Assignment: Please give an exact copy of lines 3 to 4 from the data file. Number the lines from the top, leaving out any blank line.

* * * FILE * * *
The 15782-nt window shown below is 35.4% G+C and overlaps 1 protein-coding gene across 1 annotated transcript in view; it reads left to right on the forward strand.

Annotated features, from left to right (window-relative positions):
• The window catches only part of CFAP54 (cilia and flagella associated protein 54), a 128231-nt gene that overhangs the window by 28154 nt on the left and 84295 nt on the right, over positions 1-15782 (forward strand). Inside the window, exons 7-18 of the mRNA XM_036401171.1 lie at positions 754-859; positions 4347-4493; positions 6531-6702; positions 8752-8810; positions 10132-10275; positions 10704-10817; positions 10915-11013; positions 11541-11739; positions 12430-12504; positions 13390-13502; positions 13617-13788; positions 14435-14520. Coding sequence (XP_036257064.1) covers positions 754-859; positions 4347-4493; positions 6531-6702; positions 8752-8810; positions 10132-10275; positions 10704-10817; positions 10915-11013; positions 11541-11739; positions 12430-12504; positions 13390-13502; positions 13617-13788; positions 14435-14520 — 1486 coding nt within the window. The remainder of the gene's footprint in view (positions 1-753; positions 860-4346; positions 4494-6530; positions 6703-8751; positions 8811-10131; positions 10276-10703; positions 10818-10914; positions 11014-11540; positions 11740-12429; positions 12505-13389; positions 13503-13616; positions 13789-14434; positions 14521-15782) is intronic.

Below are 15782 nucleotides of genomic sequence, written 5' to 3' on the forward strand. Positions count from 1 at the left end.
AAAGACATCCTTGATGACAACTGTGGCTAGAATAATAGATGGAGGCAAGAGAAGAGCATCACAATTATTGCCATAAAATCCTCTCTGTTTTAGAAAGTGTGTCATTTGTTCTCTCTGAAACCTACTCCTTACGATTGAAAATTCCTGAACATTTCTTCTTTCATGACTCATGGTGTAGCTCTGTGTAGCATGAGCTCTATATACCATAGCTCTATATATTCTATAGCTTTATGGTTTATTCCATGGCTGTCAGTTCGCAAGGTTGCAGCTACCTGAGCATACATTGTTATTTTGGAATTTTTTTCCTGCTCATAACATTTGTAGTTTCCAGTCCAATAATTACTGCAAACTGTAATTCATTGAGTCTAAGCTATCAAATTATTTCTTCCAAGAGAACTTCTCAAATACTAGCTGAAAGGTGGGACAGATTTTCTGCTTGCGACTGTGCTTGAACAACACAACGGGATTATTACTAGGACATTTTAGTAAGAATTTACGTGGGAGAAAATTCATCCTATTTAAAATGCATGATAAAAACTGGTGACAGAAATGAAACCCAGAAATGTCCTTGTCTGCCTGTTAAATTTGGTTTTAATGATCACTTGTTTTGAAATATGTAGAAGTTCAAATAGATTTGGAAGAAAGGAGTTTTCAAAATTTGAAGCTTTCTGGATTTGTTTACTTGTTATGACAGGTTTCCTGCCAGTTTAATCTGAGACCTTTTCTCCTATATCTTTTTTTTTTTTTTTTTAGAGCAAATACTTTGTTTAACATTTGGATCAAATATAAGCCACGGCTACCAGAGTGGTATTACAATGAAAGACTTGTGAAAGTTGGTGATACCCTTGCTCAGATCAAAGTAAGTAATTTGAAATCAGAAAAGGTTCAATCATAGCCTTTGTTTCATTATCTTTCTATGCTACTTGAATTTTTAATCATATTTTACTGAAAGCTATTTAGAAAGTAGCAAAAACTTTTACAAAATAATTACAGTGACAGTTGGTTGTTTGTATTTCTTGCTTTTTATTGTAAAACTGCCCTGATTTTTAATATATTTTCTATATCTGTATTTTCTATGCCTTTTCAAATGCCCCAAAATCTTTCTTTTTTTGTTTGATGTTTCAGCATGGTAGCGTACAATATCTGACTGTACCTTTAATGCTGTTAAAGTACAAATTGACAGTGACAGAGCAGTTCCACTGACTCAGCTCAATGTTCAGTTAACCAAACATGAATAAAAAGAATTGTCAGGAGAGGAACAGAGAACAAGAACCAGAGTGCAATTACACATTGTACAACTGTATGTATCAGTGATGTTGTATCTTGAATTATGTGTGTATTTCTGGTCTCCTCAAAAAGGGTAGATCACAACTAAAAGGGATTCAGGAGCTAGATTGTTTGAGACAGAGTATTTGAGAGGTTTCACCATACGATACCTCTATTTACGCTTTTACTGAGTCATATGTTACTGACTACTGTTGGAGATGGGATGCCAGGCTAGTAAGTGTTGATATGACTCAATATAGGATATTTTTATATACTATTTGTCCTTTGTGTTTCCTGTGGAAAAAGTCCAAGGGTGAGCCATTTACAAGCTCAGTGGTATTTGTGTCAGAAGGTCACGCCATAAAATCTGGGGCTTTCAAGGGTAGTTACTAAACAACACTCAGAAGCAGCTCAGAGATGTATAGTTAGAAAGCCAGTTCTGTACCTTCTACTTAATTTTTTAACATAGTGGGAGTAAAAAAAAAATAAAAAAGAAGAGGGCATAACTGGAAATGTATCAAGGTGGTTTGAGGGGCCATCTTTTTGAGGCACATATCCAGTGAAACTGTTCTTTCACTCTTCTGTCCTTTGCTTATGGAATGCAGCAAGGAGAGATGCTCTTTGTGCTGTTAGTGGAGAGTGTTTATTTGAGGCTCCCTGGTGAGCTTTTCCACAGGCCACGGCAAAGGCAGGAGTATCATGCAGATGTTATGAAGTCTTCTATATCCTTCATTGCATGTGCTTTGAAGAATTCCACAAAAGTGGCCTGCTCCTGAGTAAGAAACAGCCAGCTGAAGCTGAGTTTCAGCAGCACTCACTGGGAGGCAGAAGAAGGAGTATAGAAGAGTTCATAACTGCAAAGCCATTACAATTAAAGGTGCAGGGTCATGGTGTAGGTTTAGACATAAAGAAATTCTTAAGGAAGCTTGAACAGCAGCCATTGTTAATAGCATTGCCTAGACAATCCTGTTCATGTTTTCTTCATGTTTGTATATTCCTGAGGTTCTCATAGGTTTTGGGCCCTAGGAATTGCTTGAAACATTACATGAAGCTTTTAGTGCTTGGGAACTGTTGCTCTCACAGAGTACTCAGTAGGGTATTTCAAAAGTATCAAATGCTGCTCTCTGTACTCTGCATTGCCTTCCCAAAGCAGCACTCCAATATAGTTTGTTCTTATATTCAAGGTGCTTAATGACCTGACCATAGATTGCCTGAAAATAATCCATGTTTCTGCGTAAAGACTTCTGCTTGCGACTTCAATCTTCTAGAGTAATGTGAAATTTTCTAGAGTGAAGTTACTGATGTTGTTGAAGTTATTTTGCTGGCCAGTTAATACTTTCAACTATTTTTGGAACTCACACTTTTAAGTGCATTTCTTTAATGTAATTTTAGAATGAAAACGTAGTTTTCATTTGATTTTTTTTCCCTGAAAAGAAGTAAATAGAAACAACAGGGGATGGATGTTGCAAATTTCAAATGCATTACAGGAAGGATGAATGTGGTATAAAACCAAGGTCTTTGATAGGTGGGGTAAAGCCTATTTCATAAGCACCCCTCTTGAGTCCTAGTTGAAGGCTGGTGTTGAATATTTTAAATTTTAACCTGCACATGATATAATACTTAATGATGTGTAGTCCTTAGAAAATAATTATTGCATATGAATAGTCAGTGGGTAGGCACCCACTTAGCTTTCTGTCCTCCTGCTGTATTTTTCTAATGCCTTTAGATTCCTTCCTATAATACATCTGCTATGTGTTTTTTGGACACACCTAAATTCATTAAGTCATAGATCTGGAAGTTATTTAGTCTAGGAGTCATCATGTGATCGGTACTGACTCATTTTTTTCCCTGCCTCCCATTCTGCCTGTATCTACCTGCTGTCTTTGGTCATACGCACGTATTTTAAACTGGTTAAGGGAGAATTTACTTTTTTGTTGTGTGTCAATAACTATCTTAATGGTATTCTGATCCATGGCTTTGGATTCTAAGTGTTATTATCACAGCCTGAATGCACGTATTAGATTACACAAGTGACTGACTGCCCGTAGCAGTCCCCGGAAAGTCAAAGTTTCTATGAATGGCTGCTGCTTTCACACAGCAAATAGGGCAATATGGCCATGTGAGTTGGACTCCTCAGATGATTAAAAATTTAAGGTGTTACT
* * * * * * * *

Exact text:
• The window catches only part of CFAP54 (cilia and flagella associated protein 54), a 128231-nt gene that overhangs the window by 28154 nt on the left and 84295 nt on the right, over positions 1-15782 (forward strand). Inside the window, exons 7-18 of the mRNA XM_036401171.1 lie at positions 754-859; positions 4347-4493; positions 6531-6702; positions 8752-8810; positions 10132-10275; positions 10704-10817; positions 10915-11013; positions 11541-11739; positions 12430-12504; positions 13390-13502; positions 13617-13788; positions 14435-14520. Coding sequence (XP_036257064.1) covers positions 754-859; positions 4347-4493; positions 6531-6702; positions 8752-8810; positions 10132-10275; positions 10704-10817; positions 10915-11013; positions 11541-11739; positions 12430-12504; positions 13390-13502; positions 13617-13788; positions 14435-14520 — 1486 coding nt within the window. The remainder of the gene's footprint in view (positions 1-753; positions 860-4346; positions 4494-6530; positions 6703-8751; positions 8811-10131; positions 10276-10703; positions 10818-10914; positions 11014-11540; positions 11740-12429; positions 12505-13389; positions 13503-13616; positions 13789-14434; positions 14521-15782) is intronic.

Below are 15782 nucleotides of genomic sequence, written 5' to 3' on the forward strand. Positions count from 1 at the left end.